THE signing of the heads of agreement for the new cruise port would have been a landmark moment for Grand Bahama regardless. In the aftermath of Hurricane Dorian, it’s more than that – it’s a lifeline.
The ceremony was filled with much talk about opportunities, and what the port would bring to The Bahamas, and specifically Grand Bahama, but what it does most of all is point the way to what really will bring about a recovery for our country after the storm getting back to being open for business.
That not only sounds difficult – it truly is difficult especially for those who have been displaced by the storm.
On the ground, things seem far worse than in the photographs that we have all seen by now. Add to the photographs of devastation the smell that permeates the hurricane-hit islands, and the desperation that those still there face as they try to get what they need to survive even before they can think about getting what they need to rebuild.
Looking at the piles of rubble that used to be houses, it’s hard to know where to even begin the clean-up operation.
But what will start the ball rolling is getting back to work. Work that puts money in people’s pockets so they can then pay for reconstruction. For food. For school. For all the things that make up our lives.
We fully understand why the Ministry of Tourism suspended its advertising campaigns in the immediate aftermath of the storm, but we hope they will relaunch those soon – announcing to the world that The Bahamas, as most of it has been all along, is open and welcoming to tourists.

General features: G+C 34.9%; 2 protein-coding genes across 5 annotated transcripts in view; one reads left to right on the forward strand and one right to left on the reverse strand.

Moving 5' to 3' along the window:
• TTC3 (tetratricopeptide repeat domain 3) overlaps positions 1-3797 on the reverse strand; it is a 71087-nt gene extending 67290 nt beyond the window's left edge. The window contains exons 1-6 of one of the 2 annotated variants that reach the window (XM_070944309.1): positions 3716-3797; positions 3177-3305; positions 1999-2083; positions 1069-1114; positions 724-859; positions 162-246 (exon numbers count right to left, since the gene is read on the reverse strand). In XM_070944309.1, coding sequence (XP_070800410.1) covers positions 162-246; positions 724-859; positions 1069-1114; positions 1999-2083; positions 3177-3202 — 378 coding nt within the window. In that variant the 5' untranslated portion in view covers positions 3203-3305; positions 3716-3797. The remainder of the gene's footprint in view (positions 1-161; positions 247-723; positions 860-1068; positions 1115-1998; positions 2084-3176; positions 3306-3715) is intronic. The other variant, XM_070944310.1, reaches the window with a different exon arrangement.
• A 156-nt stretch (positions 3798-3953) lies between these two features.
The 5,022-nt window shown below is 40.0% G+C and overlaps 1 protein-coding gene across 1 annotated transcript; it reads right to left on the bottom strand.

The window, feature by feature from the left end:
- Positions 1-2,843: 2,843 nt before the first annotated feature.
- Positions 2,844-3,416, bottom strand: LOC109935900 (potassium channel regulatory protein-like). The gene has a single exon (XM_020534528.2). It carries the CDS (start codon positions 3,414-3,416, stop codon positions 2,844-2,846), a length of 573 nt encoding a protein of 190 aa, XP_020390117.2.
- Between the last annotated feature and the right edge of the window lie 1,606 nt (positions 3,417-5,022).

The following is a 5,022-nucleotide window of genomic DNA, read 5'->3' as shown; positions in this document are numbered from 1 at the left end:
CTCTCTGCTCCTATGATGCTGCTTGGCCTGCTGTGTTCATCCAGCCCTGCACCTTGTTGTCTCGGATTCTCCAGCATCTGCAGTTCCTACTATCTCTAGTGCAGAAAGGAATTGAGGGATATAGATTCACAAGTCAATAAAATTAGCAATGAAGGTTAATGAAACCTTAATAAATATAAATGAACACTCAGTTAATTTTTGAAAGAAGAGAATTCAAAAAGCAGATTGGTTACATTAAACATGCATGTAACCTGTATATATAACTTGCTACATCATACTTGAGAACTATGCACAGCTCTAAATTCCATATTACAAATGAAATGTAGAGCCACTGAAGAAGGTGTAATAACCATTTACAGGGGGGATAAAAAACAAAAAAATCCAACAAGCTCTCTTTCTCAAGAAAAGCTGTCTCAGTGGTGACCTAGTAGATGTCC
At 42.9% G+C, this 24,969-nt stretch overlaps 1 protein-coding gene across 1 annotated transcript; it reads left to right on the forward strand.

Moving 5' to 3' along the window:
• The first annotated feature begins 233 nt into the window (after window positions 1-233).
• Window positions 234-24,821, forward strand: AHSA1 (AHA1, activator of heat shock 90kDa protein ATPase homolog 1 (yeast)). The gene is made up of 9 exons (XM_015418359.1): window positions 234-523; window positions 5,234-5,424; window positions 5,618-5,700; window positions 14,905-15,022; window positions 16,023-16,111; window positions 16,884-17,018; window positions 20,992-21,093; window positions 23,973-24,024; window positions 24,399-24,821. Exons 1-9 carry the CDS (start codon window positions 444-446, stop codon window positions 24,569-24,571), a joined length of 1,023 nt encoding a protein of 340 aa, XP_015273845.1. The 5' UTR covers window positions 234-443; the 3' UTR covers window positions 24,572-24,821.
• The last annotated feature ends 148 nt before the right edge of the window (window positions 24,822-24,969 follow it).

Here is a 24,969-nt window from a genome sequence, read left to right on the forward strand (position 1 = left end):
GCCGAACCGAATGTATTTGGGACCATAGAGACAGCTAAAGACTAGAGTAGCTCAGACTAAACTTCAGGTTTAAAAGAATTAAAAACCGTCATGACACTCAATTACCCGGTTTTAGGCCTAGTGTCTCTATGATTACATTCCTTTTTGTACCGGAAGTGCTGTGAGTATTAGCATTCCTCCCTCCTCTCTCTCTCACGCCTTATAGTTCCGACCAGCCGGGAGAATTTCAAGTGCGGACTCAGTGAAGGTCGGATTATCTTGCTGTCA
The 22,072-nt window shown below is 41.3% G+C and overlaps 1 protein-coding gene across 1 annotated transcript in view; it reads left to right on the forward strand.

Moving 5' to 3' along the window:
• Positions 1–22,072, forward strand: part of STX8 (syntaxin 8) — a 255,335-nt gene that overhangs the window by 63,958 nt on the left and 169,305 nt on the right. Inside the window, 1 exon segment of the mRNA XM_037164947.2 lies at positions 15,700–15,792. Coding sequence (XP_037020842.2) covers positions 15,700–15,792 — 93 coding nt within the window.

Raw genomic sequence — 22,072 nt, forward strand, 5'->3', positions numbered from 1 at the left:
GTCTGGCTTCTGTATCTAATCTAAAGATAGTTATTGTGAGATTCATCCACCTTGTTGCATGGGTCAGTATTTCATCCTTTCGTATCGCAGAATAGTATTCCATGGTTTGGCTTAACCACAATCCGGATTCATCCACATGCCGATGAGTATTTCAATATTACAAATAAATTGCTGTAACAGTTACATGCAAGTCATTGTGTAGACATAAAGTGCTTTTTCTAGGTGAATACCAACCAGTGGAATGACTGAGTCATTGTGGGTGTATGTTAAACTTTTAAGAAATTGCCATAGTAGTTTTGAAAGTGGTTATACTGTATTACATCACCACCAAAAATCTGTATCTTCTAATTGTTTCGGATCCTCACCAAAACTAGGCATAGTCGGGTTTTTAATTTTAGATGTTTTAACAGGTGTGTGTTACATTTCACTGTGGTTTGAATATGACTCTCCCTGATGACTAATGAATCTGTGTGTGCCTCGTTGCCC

The cruise port itself will bring jobs and opportunities. It will bring people back to a part of our country blasted by Hurricane Dorian. It will give communities a reason to go on.
There are impressive figures to go with it – that it will be the largest Carnival cruise port in the world, and that it will boost the place of The Bahamas as a cruise destination.
We would like to applaud Carnival’s senior vice-president, who said simply: “Storms should never stand in the way of a good heads of agreement, so here we are today.”
Here we are – at the beginning of a long road to recovery, but with positive news that reinvigorates our belief that these communities can be rebuilt.
As we do so, may we remember the spirit of togetherness that the hurricane response has brought – with all the volunteers, all the donors, all those reaching out to help those displaced. Even when the rubble is gone and the country rebuilt, many of the storm’s survivors will still bear scars, some of them invisible. They will continue to need our help.
It can feel callous to talk about business opportunities and the economy when so many people still do not know what has happened to family and friends.
People may feel angered by the push to get back to normal when their lives may never be normal again. But that’s how we begin again, that’s how The Bahamas rises. That’s how we lift up our heads, Bahamaland.